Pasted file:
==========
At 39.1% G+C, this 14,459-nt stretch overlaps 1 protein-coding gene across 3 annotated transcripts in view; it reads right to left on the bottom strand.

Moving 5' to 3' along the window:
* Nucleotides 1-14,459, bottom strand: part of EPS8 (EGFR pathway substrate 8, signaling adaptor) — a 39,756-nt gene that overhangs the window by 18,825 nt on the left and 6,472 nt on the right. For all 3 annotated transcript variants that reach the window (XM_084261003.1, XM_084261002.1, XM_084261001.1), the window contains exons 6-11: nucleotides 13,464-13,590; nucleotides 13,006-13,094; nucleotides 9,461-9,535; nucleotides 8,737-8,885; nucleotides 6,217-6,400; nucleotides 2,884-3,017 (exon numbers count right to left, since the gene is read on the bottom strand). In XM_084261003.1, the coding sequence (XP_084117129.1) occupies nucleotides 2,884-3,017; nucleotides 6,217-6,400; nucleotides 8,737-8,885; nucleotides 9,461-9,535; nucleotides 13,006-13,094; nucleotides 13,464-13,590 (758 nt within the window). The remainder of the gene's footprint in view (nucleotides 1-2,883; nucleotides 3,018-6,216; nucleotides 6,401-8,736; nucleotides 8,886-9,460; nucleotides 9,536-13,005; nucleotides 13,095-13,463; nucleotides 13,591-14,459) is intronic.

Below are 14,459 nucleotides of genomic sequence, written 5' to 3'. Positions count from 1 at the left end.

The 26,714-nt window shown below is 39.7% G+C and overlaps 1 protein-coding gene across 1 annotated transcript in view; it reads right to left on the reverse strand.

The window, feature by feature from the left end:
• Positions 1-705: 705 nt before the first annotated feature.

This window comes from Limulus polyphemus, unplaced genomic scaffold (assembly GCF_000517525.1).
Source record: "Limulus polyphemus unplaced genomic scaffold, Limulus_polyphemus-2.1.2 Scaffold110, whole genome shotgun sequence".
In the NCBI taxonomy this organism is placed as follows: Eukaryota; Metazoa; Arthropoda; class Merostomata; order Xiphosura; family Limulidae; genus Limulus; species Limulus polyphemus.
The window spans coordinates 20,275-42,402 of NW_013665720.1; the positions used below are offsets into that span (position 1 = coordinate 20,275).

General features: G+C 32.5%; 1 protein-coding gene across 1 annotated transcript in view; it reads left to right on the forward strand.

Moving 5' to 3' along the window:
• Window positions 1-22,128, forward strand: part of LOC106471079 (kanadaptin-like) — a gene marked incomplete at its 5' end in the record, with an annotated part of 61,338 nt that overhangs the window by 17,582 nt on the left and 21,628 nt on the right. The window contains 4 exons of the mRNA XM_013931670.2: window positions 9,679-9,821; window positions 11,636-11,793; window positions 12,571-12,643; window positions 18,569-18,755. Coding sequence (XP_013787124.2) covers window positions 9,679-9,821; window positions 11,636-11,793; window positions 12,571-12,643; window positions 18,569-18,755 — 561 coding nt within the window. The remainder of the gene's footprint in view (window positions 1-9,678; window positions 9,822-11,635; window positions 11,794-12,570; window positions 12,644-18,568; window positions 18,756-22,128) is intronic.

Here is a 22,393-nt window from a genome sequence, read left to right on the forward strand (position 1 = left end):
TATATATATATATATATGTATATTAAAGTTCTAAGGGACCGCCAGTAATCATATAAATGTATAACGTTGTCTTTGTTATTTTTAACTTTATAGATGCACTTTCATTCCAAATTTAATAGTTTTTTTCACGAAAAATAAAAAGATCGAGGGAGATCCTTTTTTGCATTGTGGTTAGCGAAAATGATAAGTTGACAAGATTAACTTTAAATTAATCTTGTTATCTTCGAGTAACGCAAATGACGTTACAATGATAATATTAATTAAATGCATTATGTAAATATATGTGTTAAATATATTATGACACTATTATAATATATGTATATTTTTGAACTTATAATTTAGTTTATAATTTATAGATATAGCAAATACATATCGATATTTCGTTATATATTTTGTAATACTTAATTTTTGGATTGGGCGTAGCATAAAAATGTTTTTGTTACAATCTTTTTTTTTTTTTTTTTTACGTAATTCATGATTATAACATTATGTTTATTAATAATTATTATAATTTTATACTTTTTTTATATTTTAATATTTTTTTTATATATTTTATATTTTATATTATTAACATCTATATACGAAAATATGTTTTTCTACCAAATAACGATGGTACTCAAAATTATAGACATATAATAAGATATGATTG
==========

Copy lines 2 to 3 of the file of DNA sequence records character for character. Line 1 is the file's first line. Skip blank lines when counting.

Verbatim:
Moving 5' to 3' along the window:
* Nucleotides 1-14,459, bottom strand: part of EPS8 (EGFR pathway substrate 8, signaling adaptor) — a 39,756-nt gene that overhangs the window by 18,825 nt on the left and 6,472 nt on the right. For all 3 annotated transcript variants that reach the window (XM_084261003.1, XM_084261002.1, XM_084261001.1), the window contains exons 6-11: nucleotides 13,464-13,590; nucleotides 13,006-13,094; nucleotides 9,461-9,535; nucleotides 8,737-8,885; nucleotides 6,217-6,400; nucleotides 2,884-3,017 (exon numbers count right to left, since the gene is read on the bottom strand). In XM_084261003.1, the coding sequence (XP_084117129.1) occupies nucleotides 2,884-3,017; nucleotides 6,217-6,400; nucleotides 8,737-8,885; nucleotides 9,461-9,535; nucleotides 13,006-13,094; nucleotides 13,464-13,590 (758 nt within the window). The remainder of the gene's footprint in view (nucleotides 1-2,883; nucleotides 3,018-6,216; nucleotides 6,401-8,736; nucleotides 8,886-9,460; nucleotides 9,536-13,005; nucleotides 13,095-13,463; nucleotides 13,591-14,459) is intronic.